CHICAGO (CBS) — Looking for work? A supposed video production group is targeting artists and soliciting their services. The problem is, it’s not a legitimate operation, and they scammed a South Side woman out of thousands of dollars.
CBS 2 Morning Insider Tim McNicholas discovered the scammers somehow funneled government unemployment funds from other states to trick her.
Deja Hood is a dancer, and not just for fun. It’s what she studied at Eastern Michigan University.
She graduated in the spring, and her mom found a posting on LinkedIn: a production group wanted someone to make video dance lessons for people stuck at home.
“I was ecstatic. It felt really good,” Hood said.
She spent hours making videos at her South Chicago home.
“There’s a warmup, there’s cool downs,” she said.
A man named Steve, with an email address at Top Notch Visuals, said she’d be paid $250 per lesson.
Their website is full of poetic descriptions of a New York City company that claims to have worked with MasterCard, Pepsi, and American Express.
She signed a contract, and gave them her banking information for direct deposits.
“I had no idea. I thought it was legit,” she said.
She started getting paid right away, but over the next few weeks, the tempo changed. They sent her more than what she was owed, and then directed her to send some of it to someone else.
After several other confusing requests, she learned she was locked out of her Chase Bank account, and someone else had accessed it, along with thousands of dollars of her own money. She called chase to find out who was sending her the funds in the first place.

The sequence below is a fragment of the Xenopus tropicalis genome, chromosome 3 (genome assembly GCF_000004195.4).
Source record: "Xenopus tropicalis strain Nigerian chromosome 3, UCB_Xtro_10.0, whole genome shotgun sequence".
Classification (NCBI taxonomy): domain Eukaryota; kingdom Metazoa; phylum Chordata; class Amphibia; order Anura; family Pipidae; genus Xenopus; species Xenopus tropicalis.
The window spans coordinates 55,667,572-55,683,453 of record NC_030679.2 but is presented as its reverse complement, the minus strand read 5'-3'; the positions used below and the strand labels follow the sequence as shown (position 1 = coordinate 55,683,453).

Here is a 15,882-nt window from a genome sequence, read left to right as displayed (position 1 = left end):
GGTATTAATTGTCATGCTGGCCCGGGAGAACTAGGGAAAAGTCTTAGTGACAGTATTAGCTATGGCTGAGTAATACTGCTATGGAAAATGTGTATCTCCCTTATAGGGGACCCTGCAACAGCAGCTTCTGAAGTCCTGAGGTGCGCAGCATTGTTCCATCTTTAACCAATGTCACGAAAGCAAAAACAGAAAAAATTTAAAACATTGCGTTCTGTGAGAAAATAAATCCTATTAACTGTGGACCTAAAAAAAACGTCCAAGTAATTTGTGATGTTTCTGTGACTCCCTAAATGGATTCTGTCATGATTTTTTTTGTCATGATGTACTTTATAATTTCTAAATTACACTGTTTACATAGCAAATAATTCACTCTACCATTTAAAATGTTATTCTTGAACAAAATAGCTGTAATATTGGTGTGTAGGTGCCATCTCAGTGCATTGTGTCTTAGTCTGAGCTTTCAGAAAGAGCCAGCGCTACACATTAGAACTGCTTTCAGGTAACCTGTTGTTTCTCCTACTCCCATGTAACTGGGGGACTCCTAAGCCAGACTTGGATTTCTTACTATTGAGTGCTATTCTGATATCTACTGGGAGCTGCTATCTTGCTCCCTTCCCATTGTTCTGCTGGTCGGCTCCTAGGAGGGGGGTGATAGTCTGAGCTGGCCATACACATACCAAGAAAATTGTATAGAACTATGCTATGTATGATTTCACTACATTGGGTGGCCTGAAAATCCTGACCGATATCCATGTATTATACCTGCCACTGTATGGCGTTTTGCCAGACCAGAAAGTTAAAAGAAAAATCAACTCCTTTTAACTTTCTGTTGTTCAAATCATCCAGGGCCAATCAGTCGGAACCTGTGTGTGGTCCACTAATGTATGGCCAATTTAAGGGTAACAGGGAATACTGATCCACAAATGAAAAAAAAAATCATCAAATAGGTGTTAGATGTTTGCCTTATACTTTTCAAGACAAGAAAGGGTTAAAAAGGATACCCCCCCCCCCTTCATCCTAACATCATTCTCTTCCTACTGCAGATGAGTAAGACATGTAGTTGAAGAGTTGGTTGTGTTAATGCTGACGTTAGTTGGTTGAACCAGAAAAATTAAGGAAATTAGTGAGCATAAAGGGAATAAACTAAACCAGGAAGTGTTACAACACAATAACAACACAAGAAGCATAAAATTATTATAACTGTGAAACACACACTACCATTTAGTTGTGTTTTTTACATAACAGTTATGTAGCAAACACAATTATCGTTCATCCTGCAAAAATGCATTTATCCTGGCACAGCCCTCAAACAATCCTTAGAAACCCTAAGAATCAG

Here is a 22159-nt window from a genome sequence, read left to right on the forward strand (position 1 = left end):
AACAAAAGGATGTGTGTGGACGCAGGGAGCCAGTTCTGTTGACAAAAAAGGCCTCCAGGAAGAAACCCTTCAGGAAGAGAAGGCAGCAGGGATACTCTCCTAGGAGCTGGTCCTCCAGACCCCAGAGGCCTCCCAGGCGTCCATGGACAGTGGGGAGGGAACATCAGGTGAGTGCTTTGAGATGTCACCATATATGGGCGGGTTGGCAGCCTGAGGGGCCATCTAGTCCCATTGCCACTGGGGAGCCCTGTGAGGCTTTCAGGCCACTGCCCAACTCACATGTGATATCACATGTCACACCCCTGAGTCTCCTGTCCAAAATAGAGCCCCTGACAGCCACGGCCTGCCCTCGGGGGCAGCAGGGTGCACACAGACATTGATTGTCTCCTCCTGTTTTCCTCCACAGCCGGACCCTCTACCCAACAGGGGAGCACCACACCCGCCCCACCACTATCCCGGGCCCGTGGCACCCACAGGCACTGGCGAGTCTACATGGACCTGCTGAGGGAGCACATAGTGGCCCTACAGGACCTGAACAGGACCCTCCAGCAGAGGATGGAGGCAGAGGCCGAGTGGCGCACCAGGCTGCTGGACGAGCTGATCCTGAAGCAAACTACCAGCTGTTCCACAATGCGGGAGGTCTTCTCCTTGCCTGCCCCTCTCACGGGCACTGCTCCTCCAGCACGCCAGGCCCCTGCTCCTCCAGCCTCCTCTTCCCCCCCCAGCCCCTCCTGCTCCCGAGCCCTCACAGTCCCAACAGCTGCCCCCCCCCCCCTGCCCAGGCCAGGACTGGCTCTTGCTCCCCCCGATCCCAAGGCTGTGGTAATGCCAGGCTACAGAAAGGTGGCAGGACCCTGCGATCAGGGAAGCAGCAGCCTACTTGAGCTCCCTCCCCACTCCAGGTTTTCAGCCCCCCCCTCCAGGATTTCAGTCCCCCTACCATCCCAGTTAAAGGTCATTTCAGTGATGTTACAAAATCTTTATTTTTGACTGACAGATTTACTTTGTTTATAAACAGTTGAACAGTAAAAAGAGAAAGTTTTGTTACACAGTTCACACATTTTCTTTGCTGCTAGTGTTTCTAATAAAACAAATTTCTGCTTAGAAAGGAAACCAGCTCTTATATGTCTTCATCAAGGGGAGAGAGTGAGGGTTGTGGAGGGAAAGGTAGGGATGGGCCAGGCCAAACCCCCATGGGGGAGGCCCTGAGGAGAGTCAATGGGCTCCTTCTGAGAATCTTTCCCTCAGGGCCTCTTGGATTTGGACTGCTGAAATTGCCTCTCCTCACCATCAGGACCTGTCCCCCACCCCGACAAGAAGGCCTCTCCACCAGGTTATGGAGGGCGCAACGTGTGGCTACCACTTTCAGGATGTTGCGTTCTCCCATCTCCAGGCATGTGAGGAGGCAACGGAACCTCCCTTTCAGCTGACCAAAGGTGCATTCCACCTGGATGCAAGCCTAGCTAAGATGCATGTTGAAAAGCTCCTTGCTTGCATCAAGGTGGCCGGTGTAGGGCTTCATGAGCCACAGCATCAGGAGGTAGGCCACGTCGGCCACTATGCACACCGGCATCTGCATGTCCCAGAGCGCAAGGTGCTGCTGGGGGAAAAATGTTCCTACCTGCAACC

“Someone that I talked to at the executive office, he said, ‘Well that looks like unemployment money,’” Hood said.
Another source with knowledge of the transactions told CBS 2 that’s true. The scammers somehow funneled funds earmarked for unemployment in Washington and Arizona into her account. Then they convinced Hood to use banking apps like Cash App and Zelle to send them some of the money.
Now Hood can’t reach the mysterious Steve.
Chase sent CBS 2 a statement saying they closed Hood’s account and stressing the importance of customers keeping their personal information private. The bank said, even though she’s a scam victim, they can’t refund Hood in this case, but she tried.
“It’s always a rock we’re always just hitting, and I’m like, ‘I wish you guys would just listen to what I’m saying,” she said.
McNicholas called Steve and emailed Top Notch Visuals, but got no response.
CBS 2 also found an online forum for artists, with people saying they saw Top Notch Visuals postings on other websites.
“Do not contact them,” one user wrote. “They are a scam.”
We asked the states of Arizona and Washington how scammers accessed unemployment funds. Arizona responded by saying scammers are accessing unemployment funds across the country, and they will look into this specific case.